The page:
Most people are perfectly comfortable relying on their gut instincts and therefore overlook the large body of research which has been carried out on persuasion. In Yes!, however, the authors argue that even people who consider themselves persuasion lightweights can learn to become persuasion heavyweights by understanding the psychology of persuasion and by using the specific persuasion strategies that have been scientifically proven to be effective.
Yes! Is therefore a very interesting and useful book for those that wish to learn to persuade efficiently.
This work offers a summary of the book "Talent is overrated" by Geoff Colvin.
Talent is not born, it is made, argues Geoff Colvin. Outstanding performance is based on what researchers call «deliberate practice» - activities world-leaders do to achieve at the highest level. Others may begin deliberate practice, but give up, whilst key performers persist. It follows, therefore, that high-achievement is possible for everyone, if they practice in the right way.
Colvin suggests there are 5 key elements to deliberate practice: 1. That it's repeated; 2. That feedback is continuously available; 3. That it's highly demanding mentally and that 4. It's not always fun. There are a myriad of ways that deliberate practice is beneficial, including being able to anticipate better (because they have more experience), seeing indicators that others miss and being more innovative.
Talent is Overrated also advises on how best to apply deliberate practice to organisations. Good managers should identify talent early, and nurture so that people hone their skills (and stay). Good managers also understand that the workplace must have high morale and be given the mental space to think. Colvin has written an inspiring book: Talent is Overrated is useful on a personal level - how can you best meet your long-term goals? - but also for corporations looking to fulfill their potential.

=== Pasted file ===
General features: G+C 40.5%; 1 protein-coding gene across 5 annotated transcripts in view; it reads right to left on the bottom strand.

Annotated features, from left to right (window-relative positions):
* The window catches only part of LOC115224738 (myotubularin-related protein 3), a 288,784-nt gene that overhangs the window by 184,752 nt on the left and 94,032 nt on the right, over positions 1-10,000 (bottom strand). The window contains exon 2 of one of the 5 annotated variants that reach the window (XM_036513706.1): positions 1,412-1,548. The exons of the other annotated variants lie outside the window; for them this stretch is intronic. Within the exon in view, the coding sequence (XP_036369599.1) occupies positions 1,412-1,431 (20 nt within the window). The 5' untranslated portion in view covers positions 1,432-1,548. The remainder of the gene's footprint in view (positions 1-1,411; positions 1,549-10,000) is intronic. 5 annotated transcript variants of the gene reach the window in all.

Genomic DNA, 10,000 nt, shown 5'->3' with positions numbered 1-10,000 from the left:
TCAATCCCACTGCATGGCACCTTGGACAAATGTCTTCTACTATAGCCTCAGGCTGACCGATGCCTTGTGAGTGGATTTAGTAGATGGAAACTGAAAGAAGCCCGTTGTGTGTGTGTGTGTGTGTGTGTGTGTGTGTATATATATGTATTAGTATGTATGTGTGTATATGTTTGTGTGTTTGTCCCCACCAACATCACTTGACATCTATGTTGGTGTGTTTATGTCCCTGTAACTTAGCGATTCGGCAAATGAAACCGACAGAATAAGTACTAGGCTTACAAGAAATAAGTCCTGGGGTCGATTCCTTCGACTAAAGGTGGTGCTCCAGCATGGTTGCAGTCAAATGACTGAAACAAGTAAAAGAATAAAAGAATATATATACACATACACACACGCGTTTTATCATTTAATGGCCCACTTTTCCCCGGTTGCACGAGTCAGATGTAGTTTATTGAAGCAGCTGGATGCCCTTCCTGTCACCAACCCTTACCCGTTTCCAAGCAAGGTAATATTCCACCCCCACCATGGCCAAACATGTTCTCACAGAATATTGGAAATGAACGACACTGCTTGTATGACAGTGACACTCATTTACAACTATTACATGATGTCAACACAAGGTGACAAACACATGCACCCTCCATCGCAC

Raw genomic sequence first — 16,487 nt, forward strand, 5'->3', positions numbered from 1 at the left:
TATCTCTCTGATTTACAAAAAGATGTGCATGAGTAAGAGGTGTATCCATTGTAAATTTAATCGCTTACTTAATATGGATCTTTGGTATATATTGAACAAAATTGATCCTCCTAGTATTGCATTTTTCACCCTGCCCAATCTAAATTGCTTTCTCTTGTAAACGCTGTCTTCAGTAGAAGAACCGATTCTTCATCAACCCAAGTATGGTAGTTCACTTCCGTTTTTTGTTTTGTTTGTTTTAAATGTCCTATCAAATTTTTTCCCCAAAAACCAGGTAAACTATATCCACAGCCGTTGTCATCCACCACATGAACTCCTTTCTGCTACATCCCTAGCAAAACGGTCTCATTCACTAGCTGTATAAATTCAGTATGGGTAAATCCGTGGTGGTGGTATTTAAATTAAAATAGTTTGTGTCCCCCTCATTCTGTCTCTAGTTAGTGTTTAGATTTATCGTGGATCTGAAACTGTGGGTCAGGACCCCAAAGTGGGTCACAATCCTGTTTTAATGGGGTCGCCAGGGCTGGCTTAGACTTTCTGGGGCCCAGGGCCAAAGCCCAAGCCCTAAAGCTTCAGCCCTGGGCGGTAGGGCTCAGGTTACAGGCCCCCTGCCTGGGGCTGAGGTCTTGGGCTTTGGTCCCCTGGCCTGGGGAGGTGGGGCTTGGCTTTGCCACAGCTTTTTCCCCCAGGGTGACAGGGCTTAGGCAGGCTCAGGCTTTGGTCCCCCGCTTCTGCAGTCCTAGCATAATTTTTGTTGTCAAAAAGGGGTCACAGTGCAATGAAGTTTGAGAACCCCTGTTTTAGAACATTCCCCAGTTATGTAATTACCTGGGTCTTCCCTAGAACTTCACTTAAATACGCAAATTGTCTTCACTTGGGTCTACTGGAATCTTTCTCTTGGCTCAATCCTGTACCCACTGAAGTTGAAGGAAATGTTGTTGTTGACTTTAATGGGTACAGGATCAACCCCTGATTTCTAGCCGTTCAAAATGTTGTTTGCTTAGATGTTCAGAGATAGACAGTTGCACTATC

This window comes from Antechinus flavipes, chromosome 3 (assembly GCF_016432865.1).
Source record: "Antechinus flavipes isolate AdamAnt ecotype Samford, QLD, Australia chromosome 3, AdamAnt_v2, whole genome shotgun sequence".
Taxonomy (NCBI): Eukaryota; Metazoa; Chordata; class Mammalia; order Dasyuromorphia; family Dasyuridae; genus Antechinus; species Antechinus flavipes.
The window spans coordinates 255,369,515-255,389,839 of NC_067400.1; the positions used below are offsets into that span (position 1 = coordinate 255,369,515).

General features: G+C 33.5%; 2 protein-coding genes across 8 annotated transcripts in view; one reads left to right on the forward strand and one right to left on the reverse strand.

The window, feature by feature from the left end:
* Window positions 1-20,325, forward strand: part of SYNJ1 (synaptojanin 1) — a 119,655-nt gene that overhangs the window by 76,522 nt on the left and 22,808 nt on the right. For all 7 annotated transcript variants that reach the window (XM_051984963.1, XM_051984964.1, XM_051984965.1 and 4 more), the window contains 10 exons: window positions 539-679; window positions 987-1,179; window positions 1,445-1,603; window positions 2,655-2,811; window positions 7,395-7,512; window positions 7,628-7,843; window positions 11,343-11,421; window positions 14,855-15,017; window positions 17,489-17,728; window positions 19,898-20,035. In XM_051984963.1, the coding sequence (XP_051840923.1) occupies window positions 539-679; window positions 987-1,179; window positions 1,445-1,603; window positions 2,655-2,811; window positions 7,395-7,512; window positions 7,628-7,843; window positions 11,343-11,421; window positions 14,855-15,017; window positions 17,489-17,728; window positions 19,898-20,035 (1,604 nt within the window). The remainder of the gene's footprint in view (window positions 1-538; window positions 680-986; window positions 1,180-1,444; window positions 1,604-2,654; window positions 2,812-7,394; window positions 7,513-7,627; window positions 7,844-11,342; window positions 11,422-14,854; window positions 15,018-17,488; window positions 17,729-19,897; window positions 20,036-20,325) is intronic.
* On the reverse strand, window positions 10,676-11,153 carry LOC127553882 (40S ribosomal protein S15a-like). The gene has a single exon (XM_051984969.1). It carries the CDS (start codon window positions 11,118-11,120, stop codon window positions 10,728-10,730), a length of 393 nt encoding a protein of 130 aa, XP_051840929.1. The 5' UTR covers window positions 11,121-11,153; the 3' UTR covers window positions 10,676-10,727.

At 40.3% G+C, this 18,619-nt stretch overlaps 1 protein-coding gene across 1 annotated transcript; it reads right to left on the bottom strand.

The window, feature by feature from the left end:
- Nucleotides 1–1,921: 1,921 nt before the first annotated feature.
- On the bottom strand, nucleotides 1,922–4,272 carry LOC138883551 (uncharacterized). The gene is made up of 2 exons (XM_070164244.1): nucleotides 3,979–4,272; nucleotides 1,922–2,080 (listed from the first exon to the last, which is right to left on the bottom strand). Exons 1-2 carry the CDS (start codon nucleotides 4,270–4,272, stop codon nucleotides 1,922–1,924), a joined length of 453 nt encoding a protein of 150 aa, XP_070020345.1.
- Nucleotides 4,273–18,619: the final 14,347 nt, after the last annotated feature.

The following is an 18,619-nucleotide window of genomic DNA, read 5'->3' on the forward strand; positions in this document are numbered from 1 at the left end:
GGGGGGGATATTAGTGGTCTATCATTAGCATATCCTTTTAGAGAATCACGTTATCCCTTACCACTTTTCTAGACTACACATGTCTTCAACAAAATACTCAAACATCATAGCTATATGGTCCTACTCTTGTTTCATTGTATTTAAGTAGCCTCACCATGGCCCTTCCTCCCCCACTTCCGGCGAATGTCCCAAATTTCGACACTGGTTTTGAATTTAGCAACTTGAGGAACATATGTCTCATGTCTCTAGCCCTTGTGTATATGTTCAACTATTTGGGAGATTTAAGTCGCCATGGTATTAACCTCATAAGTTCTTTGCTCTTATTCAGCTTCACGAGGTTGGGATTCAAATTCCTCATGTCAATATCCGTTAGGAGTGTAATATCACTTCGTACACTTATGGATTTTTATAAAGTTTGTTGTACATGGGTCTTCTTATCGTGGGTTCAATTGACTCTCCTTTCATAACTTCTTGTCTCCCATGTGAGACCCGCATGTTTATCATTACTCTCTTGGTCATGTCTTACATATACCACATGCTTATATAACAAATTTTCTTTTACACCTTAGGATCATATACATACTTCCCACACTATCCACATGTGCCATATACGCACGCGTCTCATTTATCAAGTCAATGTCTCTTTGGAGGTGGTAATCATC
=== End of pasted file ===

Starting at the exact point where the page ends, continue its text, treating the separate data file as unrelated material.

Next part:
This work offers a summary of the book «THE RICHEST MAN IN BABYLON: Success Secrets of the Ancients» by George S. Clason.
The Richest Man in Babylon is composed of a collection of parables all taking place in the ancient city of Babylon. The main message of The Richest Man in Babylon is that ahead of any person lies their future with ambitions and dreams and, to fulfill those ambitions and realize those dreams, people need to learn how to be successful with money. This book gives precious guidance and presents basic principles of effective money management.
George Clason also tells the story of different characters that need to manage household finance. Through these experiences, the reader can identify himself with the situation. Indeed, even if the story happens in ancient times, it contains wisdom which applies to any time in history.
The Richest Man in Babylon, described as «the most-inspiring book on wealth ever written», is a valuable book for businesspeople, even more specifically for those willing to learn the basics. But it is also very handy for those seeking to acquire timeless financial principles that can help their business thrive.